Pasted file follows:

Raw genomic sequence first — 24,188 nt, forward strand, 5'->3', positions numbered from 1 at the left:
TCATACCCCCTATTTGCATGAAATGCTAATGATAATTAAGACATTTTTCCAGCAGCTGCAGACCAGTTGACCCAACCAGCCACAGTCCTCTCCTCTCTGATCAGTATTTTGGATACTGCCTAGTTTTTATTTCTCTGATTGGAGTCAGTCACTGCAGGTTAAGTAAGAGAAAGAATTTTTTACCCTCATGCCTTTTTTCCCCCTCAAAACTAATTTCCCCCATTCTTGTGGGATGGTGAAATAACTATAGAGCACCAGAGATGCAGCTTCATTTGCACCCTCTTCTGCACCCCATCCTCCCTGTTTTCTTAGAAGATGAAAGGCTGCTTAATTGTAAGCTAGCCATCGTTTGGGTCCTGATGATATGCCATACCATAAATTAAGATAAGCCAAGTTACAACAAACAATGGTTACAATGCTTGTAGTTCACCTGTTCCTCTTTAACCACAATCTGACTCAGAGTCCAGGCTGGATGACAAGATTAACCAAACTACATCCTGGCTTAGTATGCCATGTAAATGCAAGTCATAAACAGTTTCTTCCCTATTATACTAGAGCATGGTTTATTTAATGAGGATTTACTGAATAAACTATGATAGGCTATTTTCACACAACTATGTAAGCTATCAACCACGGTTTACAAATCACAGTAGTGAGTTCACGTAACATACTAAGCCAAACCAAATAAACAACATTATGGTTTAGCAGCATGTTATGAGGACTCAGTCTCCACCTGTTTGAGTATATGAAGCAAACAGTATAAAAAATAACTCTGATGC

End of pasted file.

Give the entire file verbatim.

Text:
Raw genomic sequence first — 24,188 nt, forward strand, 5'->3', positions numbered from 1 at the left:
TCATACCCCCTATTTGCATGAAATGCTAATGATAATTAAGACATTTTTCCAGCAGCTGCAGACCAGTTGACCCAACCAGCCACAGTCCTCTCCTCTCTGATCAGTATTTTGGATACTGCCTAGTTTTTATTTCTCTGATTGGAGTCAGTCACTGCAGGTTAAGTAAGAGAAAGAATTTTTTACCCTCATGCCTTTTTTCCCCCTCAAAACTAATTTCCCCCATTCTTGTGGGATGGTGAAATAACTATAGAGCACCAGAGATGCAGCTTCATTTGCACCCTCTTCTGCACCCCATCCTCCCTGTTTTCTTAGAAGATGAAAGGCTGCTTAATTGTAAGCTAGCCATCGTTTGGGTCCTGATGATATGCCATACCATAAATTAAGATAAGCCAAGTTACAACAAACAATGGTTACAATGCTTGTAGTTCACCTGTTCCTCTTTAACCACAATCTGACTCAGAGTCCAGGCTGGATGACAAGATTAACCAAACTACATCCTGGCTTAGTATGCCATGTAAATGCAAGTCATAAACAGTTTCTTCCCTATTATACTAGAGCATGGTTTATTTAATGAGGATTTACTGAATAAACTATGATAGGCTATTTTCACACAACTATGTAAGCTATCAACCACGGTTTACAAATCACAGTAGTGAGTTCACGTAACATACTAAGCCAAACCAAATAAACAACATTATGGTTTAGCAGCATGTTATGAGGACTCAGTCTCCACCTGTTTGAGTATATGAAGCAAACAGTATAAAAAATAACTCTGATGC